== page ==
SOA Governance is a subset of IT Governance, on all three aspects of Governance: design time, deploy time, and run time.  SOA decision rights are a subset of IT decision rights, which are a subset of overall IT policies. 

What we have here, is a failure to communicate.

Extending Professional Software Architecture

By |2008-10-03T21:33:24+00:00October 3rd, 2008|Enterprise Architecture|

Imagine a time when building architecture meant "sketches" that would vary from one architect to another, one type of building to another.  It must have been quite difficult for the skilled tradesmen to build anything more than individual excellence… to deliver repeatable quality… because the "instructions" they were working from were so wildly different from one situation to the next. In some cases, the blueprints may have been vague, or even inaccurate.  In other cases, they must have been maddeningly specific.

Software Architecture is still at that stage.  We have the UML, thank goodness, but we don’t yet have a good, reliable, standard set of ‘documents’ that we can use to describe an architecture in a consistent way… or do we?

One effort focused on moving Software Architecture to the next level of maturity is the ISO (International Standards Organization), working to create and sustain the RM-ODP (the Reference Model for Open Distributed Processing).  (Actually, the standard comes from a joint effort of three different standards bodies: ISO, IEC and ITU-T).

In May of 2007, the good folks behind the RM-ODP released a set of profiles for UML called UML4ODP.  This is a major move, and one that all architects should take note of.

The RM-ODP is cool because it attempts to describe the "set of models" that can be used to specify a software system.  A good analogy: The RM-ODP tells you what diagrams a set of blueprints should contain.  If you are an architect, and you use the RM-ODP, you can provide a "standard" set of blueprints.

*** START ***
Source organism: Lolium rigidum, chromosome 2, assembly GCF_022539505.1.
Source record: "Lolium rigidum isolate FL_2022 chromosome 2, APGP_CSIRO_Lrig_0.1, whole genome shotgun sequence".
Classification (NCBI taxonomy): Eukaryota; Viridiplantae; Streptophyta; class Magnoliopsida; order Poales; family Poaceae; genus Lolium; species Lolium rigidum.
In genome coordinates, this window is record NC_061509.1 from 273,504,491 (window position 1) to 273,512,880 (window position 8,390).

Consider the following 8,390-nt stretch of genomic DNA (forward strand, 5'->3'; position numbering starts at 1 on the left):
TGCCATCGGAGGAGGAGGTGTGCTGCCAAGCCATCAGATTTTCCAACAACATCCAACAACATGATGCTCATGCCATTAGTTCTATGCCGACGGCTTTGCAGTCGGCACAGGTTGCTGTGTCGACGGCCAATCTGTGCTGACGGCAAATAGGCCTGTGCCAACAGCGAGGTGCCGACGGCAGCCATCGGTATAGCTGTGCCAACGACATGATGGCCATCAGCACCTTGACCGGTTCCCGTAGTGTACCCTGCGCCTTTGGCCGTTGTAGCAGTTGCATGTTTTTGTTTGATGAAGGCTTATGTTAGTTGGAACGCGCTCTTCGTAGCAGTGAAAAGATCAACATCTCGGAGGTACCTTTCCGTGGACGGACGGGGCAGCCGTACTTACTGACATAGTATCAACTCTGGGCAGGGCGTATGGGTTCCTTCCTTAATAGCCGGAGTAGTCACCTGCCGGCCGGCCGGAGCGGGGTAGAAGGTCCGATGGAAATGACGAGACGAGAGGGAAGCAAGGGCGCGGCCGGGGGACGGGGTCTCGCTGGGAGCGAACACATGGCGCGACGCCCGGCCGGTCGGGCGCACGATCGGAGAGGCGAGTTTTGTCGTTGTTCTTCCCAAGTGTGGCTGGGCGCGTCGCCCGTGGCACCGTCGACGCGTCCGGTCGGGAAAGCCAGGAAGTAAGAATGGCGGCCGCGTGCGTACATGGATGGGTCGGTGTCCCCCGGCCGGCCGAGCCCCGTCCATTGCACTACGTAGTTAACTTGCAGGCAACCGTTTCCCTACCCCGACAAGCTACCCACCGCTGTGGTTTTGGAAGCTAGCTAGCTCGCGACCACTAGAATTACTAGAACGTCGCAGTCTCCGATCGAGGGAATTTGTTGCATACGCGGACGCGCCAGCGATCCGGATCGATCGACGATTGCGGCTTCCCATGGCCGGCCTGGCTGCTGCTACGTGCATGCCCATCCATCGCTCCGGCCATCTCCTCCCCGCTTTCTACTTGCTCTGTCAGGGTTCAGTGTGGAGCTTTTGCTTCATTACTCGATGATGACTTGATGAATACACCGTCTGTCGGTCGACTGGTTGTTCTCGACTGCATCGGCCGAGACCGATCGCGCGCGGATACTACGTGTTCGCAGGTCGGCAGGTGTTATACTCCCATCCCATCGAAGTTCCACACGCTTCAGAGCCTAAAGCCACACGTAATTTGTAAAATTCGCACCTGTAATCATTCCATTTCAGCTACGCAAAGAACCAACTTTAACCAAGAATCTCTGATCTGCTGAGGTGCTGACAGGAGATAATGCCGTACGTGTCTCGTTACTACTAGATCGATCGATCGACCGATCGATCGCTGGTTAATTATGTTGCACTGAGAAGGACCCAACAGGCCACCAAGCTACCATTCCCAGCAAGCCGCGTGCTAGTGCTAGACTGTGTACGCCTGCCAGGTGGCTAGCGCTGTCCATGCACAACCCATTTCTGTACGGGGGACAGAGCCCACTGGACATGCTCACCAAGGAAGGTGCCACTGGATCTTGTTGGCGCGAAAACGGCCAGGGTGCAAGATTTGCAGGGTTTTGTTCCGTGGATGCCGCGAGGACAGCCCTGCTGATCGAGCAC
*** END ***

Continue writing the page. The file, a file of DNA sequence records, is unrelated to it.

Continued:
This is cool, because developers can then receive a standard set of blueprints from the architect.  The goal: to help the Software Development profession rise to a level of ‘repeatable’ quality. 

Using standard architectural descriptions, we can better estimate the cost of software.  We can encourage specialization on specific components, much as home builders can subcontract electrical wiring to one speciality, and the heating system to another.  We can use agile techniques on some parts of the system, and "spiral-iterative" techniques on others (if that appeals to you). 

We can even begin developing system services that can simply be ‘plugged in’ to a standardized architectural description (much like a building architect can use a stencil to draw a picture of a bathtub, knowing that it will be the right symbol, and size, regardless of which manufacturer is ultimately chosen to supply the actual tub).  (We are not there yet).

The RM-ODP indicates that a system should be described from five viewpoints: "Enterprise," "Information," "Computational," "Engineering," and "Technology."  

Personally, I don’t think that these five viewpoints cover the gamut.  As I dig, I will surface more viewpoints: perhaps two more, from what I can tell now.  Regardless, this is the place to start, and I highly recommend that folks do a little digging on their own, especially if you are more than a few years out of college (like me).

When software architecture does make the move to "profession" from "craft," which side do you want to be standing on?